post #22 of 25

You're welcome. (Anymore now I use BC for fillings. I do love it, it's just easier for me to use ganache.) As far as chocolate goes, to me it is the 4th food group!

 

Jan

If you have knowledge, let others light their candles on it.

Never fear shadows. They simply mean there's a light shining somewhere nearby.
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If you have knowledge, let others light their candles on it.

Never fear shadows. They simply mean there's a light shining somewhere nearby.
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post #23 of 25

I have the Mat Pro and wished I had it a year ago. It makes rolling and moving fondant super easy. Everything the video shows is true. I highly recommend.

post #24 of 25
Thread Starter 

@ Milkmaid ... I love chocolate too! I do want to know, though, how well does ganache do on sculpted cakes? Like I said, my husband wants me to make him a Millennium Falcon (he's a big Star Wars geek icon_biggrin.gif). Also, what type of ganache do you recommend? On a Google search I came across a ganache recipe that's done 3 different ways ... if I did a whipped ganache, would I still get the smooth results under the fondant that you mentioned? One other question I had about the fondant recipe ... Can I refrigerate it or put it in the freezer after I've used it to decorate the cake? I know with the marshmallow and other kinds of fondant I can't do that because the color will sweat out, but since the recipe for MFF recommends adding color during the cooking process I thought maybe it acts differently. All of your thoughts are welcome.

post #25 of 25

Hi Naomi--  I'm sorry I couldn't get back to you before now.

 

Regarding the ganache: I generally use white chocolate ganache, but when I want a real chocolate punch, I use a mixture of semi-sweet and bitter sweet chocolate. For the white, I use two 12 oz bags of white chips to 1 (8 oz) C. heavy cream. I heat the cream in the micro to just scalding and hold it aside while I melt the chocolate in the micro, watching that it doesn't burn. Since the chips hold their shape even when melted, I do it in short bursts, stirring and checking. When melted, I quickly reheat the cream and pour it over the chocolate. I let it sit a minute then thoroughly mix it with an immersion blender until smooth. Placed aside in room temperature, it generally takes a day to firm to a peanut butter consistency. (I have rushed it a little by placing in the fridge for a short time.) Leftovers, I keep covered in the fridge. Then I can re-soften briefly in the microwave. It keeps well, refrigerated.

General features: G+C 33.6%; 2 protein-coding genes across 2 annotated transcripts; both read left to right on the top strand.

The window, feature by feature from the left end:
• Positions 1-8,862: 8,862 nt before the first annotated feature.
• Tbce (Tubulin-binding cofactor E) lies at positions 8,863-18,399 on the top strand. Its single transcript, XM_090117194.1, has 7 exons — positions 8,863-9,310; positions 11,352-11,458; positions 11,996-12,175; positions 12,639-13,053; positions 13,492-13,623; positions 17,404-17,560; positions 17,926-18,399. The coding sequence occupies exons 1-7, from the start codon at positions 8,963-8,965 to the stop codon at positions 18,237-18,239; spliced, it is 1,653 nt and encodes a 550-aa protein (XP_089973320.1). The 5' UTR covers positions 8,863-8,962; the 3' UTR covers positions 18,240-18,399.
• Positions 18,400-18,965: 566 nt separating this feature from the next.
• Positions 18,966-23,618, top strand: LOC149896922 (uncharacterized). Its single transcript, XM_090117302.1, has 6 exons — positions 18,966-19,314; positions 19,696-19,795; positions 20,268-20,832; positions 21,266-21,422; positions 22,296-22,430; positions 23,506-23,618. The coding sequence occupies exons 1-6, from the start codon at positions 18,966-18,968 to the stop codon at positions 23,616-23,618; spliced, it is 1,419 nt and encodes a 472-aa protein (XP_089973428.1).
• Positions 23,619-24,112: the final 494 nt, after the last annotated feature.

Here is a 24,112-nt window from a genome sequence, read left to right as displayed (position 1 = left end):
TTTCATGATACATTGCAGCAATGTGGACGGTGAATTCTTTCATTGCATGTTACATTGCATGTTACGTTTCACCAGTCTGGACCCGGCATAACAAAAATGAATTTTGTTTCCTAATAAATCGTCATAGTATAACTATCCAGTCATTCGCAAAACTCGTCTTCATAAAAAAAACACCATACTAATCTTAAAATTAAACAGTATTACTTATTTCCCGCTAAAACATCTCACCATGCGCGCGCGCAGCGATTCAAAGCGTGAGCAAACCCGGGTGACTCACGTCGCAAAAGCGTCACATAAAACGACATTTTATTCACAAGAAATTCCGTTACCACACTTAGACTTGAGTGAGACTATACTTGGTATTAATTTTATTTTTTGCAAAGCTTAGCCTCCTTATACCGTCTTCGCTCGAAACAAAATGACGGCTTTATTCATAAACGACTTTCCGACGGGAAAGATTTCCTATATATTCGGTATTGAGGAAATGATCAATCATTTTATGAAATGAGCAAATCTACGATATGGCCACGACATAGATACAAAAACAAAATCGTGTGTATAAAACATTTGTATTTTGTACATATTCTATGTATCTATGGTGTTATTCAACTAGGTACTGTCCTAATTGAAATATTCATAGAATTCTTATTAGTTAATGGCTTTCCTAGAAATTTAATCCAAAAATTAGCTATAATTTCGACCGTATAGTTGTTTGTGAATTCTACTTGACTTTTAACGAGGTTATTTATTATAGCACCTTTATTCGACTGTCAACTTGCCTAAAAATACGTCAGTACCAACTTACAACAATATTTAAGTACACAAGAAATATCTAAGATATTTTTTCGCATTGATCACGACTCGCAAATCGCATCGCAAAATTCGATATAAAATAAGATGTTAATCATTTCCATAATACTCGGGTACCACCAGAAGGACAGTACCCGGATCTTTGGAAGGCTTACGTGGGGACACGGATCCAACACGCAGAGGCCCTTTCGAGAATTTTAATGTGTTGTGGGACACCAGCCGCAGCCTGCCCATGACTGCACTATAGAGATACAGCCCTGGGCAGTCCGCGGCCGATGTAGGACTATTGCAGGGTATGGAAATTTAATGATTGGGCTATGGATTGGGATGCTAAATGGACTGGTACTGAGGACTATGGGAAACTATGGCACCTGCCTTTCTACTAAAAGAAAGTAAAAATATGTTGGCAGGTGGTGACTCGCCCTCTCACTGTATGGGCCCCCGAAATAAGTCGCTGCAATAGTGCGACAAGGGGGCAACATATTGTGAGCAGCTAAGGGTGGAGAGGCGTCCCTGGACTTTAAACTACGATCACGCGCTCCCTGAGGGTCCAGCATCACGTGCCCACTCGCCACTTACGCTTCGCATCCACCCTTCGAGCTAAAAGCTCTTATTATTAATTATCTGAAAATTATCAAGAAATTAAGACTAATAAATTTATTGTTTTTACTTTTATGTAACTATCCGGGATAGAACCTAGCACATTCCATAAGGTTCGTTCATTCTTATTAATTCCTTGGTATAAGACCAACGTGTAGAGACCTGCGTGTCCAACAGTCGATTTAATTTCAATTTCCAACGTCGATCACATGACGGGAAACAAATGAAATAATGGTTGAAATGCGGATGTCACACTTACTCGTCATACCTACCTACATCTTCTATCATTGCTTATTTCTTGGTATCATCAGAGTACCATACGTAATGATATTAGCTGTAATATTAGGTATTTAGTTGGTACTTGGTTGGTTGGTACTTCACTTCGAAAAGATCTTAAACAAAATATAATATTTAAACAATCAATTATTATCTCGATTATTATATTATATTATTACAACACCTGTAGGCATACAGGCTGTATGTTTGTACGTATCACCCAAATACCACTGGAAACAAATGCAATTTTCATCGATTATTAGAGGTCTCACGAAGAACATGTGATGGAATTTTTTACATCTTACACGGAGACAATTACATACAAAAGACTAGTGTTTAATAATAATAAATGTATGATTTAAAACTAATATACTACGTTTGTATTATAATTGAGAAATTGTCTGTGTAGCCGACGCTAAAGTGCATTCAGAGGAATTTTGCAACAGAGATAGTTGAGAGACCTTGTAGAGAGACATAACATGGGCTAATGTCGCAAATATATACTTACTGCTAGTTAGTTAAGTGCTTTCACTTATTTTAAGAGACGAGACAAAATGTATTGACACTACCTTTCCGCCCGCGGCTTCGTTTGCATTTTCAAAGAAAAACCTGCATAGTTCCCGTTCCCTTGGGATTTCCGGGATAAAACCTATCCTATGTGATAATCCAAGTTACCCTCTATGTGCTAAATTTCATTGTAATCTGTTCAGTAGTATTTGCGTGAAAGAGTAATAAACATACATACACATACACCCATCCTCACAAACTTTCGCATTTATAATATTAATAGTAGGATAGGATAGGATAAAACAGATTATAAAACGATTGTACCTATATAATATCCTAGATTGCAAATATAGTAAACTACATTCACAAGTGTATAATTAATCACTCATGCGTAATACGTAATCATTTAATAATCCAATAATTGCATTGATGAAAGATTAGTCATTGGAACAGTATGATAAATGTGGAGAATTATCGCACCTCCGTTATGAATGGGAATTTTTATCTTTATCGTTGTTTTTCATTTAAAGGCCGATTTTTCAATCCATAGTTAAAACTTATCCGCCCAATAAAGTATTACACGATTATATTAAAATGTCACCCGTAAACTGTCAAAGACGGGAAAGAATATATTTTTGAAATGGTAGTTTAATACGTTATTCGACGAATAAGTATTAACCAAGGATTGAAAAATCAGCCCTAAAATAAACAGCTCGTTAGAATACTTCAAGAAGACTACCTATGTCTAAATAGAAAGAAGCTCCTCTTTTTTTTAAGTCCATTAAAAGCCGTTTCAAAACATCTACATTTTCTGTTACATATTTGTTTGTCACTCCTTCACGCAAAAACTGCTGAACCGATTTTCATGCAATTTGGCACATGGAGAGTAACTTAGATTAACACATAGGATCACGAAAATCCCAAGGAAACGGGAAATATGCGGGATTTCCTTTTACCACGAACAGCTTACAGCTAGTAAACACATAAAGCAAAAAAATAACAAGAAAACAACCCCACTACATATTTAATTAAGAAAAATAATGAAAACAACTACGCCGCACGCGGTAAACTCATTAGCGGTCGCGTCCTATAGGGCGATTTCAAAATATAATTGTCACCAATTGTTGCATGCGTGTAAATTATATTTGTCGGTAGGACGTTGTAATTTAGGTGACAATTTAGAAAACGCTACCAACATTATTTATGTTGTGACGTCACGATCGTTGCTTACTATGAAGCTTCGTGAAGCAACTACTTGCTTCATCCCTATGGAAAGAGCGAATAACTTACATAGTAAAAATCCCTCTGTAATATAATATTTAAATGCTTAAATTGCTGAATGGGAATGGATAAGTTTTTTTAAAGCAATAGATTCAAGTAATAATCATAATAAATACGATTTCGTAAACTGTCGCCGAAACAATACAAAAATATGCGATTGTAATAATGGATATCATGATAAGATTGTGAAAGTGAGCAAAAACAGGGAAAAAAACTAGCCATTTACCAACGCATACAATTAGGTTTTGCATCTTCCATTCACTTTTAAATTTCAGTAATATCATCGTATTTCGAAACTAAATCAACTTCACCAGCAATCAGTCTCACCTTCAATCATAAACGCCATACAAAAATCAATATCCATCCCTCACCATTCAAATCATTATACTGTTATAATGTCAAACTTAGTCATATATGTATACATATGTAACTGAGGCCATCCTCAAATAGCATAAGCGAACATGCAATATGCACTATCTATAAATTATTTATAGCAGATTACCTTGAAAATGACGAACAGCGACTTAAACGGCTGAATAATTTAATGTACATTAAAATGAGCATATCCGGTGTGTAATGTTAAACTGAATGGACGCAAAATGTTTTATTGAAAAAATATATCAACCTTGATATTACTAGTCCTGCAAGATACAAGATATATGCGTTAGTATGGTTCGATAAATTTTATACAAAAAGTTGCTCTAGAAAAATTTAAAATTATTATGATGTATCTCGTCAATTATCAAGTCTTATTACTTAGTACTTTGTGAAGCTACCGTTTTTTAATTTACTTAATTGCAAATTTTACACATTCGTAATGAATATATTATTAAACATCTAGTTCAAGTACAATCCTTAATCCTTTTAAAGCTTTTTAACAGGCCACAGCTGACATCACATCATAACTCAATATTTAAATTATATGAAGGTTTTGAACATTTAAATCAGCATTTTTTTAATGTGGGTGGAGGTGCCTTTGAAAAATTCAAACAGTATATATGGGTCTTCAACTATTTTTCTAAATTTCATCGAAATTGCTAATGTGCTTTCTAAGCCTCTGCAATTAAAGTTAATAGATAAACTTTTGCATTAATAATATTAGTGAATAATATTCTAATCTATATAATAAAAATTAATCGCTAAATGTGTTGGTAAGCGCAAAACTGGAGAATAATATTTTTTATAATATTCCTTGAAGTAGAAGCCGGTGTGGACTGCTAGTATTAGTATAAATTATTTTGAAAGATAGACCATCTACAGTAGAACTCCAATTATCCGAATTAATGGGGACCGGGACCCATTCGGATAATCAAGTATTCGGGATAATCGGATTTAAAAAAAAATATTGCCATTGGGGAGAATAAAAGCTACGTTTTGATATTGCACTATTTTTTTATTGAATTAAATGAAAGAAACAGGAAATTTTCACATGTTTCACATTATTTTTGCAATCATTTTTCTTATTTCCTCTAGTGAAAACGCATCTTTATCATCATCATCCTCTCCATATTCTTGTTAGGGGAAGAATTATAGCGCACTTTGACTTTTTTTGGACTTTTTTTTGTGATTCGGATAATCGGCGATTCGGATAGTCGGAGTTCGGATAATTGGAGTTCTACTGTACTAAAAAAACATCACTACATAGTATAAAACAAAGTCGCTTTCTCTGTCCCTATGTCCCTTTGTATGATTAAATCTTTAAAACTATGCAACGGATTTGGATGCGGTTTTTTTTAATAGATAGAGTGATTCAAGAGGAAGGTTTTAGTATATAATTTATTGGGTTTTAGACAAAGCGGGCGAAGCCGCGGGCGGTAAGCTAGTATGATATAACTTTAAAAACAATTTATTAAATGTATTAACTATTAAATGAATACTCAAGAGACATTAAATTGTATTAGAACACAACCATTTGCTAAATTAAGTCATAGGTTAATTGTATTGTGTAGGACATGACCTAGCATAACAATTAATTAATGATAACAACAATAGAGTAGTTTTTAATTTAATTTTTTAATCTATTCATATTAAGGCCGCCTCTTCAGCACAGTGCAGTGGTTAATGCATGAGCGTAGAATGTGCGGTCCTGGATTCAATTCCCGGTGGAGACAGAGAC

Applied with a small spatula and smoothed with a hot knife (dipped in hot water and wiped), it easily can cover a sculpted cake. 

 

For the dark chocolate ganache, I use 24 oz chocolate to 12 oz heavy cream. I use the same method as for the white. (I have modified the procedure from what you'll usually see in the recipes, but it works for me.) 

 

I have whipped ganache before, but only when using for fillings. I've not tried to cover a cake with it.

 

As to your fondant question, I've never had the colors bleed after refrigerating. But I won't put a fondant covered cake in the refrigerator with gumpaste decorations on it since the gumpaste would soften. Unlike some you'll read here, I don't have any trouble chilling a fondant cake. I just let it come to room temp without touching it until the condensation evaporates.

 

I hope this helps you as you try new things. Good luck!

 

Jan

If you have knowledge, let others light their candles on it.

Never fear shadows. They simply mean there's a light shining somewhere nearby.
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If you have knowledge, let others light their candles on it.

Never fear shadows. They simply mean there's a light shining somewhere nearby.